Tensions rise over fate of Kawainui Marsh

Kawainui Marsh in Kailua is the largest wetland in the state of Hawai‘i – Courtesy of Ian Jenss

On Jan. 11, the state Department of Land and Natural Resources (DLNR) hosted its fourth public informational meeting regarding the latest draft of the Kawainui-Hamakua Master Plan Project. The meeting drew Native Hawaiian groups supporting the plan as well as longtime Kailua residents who oppose it.

Kawainui Marsh is located near Kailua and is owned by the state of Hawai‘i and the City and County of Honolulu. At over 800 acres, it is the largest wetland in the Hawaiian Islands.

The plan was drafted by DLNR to outline future improvements to the area, which would include a Hawaiian cultural learning center, viewing ports, parking lots and other necessary infrastructure in and around the marsh.

According to HHF Planners, a private Honolulu-based planning firm also working on the plan, the components of the master plan address the need for natural resource restoration and habitat enhancement, support of cultural practices and stewardship opportunities, improvement of public access to outdoor recreation educational opportunities and resource management.

Ron Sato of HHF Planners moderated the meeting.

“There has been a lot of misinformation floating around about the plan,” he said, directly addressing a video on YouTube created by former local broadcast journalist Dick Allgire for the environmental advocacy group Hawai‘i’s Thousand Friends. The video, which is titled “OH NO! You Want to Develop This Hawaii Treasure?” insinuates that the master plan would result in Kawainui being covered in parking lots and inundated by tour buses.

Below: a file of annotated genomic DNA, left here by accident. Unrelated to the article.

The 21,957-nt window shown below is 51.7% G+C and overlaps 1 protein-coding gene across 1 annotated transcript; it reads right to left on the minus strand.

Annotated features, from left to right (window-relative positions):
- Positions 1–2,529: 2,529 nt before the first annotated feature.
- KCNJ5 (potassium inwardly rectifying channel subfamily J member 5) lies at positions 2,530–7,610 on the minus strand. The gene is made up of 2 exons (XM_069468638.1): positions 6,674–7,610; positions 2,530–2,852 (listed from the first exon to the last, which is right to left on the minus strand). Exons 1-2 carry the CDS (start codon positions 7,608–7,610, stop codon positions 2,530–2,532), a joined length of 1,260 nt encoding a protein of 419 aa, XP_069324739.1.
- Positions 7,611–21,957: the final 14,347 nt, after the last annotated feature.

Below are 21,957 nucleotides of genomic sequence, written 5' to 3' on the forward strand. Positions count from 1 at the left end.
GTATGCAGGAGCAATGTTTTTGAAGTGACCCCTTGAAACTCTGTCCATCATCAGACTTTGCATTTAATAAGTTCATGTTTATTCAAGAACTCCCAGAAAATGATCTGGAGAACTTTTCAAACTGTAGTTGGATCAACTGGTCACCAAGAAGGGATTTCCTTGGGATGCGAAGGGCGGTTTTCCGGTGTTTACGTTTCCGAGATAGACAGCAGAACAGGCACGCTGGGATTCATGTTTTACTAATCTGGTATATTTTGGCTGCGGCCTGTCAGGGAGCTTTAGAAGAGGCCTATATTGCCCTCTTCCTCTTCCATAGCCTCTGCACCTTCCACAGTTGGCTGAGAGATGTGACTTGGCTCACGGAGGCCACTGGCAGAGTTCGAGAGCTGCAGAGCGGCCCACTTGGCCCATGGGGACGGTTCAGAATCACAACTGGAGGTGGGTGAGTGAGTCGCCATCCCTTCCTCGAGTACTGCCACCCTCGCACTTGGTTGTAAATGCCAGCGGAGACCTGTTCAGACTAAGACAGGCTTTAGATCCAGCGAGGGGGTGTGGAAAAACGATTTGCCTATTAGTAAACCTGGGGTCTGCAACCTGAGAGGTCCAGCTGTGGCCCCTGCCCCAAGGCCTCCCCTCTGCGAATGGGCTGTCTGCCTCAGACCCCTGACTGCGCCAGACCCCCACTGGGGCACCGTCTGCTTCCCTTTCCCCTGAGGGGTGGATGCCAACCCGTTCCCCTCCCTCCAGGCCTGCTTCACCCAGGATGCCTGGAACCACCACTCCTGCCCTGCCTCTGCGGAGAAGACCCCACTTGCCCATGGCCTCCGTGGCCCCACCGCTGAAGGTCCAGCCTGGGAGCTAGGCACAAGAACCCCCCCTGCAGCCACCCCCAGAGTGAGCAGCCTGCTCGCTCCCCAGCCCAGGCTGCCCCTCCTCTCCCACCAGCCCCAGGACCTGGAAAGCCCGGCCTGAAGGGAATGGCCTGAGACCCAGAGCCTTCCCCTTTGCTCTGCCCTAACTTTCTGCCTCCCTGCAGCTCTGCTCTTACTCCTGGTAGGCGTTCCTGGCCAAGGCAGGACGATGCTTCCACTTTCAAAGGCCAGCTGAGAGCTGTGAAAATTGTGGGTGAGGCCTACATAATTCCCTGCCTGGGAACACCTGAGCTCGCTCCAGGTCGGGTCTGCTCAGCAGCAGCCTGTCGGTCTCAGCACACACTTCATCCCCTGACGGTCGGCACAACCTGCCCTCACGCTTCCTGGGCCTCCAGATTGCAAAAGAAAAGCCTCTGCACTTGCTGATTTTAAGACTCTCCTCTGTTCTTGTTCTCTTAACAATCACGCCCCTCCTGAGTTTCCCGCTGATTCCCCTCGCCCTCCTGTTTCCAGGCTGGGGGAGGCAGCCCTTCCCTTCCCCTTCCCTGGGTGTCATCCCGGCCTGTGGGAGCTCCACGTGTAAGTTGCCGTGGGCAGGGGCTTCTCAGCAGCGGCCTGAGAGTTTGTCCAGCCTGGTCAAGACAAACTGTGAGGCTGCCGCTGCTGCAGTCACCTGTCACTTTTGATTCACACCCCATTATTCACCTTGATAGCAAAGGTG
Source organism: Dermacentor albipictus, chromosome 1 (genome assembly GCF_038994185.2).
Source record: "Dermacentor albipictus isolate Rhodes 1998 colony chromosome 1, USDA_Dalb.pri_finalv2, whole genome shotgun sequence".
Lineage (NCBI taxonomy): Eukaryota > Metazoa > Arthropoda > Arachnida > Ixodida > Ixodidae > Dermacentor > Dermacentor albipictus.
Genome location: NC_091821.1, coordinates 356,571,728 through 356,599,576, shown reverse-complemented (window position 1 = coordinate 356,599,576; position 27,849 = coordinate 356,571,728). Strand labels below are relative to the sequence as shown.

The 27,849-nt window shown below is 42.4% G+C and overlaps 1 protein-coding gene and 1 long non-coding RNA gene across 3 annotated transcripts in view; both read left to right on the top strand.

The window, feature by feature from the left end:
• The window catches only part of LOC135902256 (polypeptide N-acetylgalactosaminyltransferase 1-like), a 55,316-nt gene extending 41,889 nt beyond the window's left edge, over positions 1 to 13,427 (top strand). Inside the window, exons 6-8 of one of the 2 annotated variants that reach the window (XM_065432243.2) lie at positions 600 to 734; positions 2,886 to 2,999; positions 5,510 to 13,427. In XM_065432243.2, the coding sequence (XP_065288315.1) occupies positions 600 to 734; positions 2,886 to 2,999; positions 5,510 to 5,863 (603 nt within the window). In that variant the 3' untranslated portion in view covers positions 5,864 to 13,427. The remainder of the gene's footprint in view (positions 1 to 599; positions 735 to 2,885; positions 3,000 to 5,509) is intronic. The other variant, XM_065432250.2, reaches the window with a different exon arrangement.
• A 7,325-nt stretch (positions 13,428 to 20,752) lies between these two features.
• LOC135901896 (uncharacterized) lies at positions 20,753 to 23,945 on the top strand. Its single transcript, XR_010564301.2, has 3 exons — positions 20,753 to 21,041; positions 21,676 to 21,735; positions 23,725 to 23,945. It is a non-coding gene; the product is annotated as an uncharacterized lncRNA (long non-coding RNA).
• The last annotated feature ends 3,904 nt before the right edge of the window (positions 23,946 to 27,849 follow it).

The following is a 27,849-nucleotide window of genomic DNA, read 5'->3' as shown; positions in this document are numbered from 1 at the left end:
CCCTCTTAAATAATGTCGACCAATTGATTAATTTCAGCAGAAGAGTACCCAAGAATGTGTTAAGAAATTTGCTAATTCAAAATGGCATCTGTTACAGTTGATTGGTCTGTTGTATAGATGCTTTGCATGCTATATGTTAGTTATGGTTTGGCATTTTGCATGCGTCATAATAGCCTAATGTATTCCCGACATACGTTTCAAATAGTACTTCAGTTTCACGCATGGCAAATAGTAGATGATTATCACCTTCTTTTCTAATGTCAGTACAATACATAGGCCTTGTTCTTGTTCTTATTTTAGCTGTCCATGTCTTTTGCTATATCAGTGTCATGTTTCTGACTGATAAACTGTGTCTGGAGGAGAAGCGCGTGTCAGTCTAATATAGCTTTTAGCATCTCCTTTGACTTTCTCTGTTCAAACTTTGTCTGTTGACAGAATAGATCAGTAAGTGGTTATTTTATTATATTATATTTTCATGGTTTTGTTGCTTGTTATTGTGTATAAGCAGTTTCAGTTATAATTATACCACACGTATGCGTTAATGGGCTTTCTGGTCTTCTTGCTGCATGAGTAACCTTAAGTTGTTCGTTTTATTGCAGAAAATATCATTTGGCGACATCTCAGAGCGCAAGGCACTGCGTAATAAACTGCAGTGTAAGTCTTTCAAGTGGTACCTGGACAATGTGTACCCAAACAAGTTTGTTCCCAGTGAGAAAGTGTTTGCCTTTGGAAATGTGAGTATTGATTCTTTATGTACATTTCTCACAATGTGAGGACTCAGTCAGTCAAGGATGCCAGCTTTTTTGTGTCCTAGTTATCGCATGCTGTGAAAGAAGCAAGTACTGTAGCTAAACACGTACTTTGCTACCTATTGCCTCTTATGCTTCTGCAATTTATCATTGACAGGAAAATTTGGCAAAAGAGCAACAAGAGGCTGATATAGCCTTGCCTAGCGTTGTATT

“I want to make it clear, this will not be the fate of Kawainui,” Sato said.

Some leaders within the Native Hawaiian community like Kihei deSilva and Chuck “Doc” Burrows agreed, giving testimony in full support of the plan and its intention to help preserve Hawaiian culture and practices.

“We will oppose you forever,” deSilva said, directly addressing Kailua residents who are against the plan. “It is absolutely important to us that our granddaughter and great-great-granddaughters have a place to learn about who they are, have a place to practice who they are.”

Among the concerns some Kailua residents raised are managing homeless at the marsh, maintaining bathrooms proposed in the plan, dealing with an increase in traffic and tourism, and being unsettled by the notion that people and organizations in charge of the marsh would have too much control.

Students from WCC’s CM/JOUR 220: Intermediate Digital Video Journalism course were also present, recording the meeting for their short documentary film project about the conflict over Kawainui Marsh. They plan to complete the film this semester.

“Some individuals felt concern over the notion that the people and organizations in charge of the marsh will have control of who enters the marsh,” said Kyle Motonaga, who is serving as a cinematographer and editor on the film. “But it was clear that everyone wants to restore the marsh and keep it healthy.”

For more information about the Kawainui-Hamakua Master Plan, go to www.hhf.com/kawainui/index.html.

To get involved with WCC’s creative media or video journalism program and to learn more about the Kawainui documentary film project, contact journalism instructor Kimberlee Bassford at kbassfor@hawaii.edu.


by Eliana Christianson, Ka ‘Ohana Editor in Chief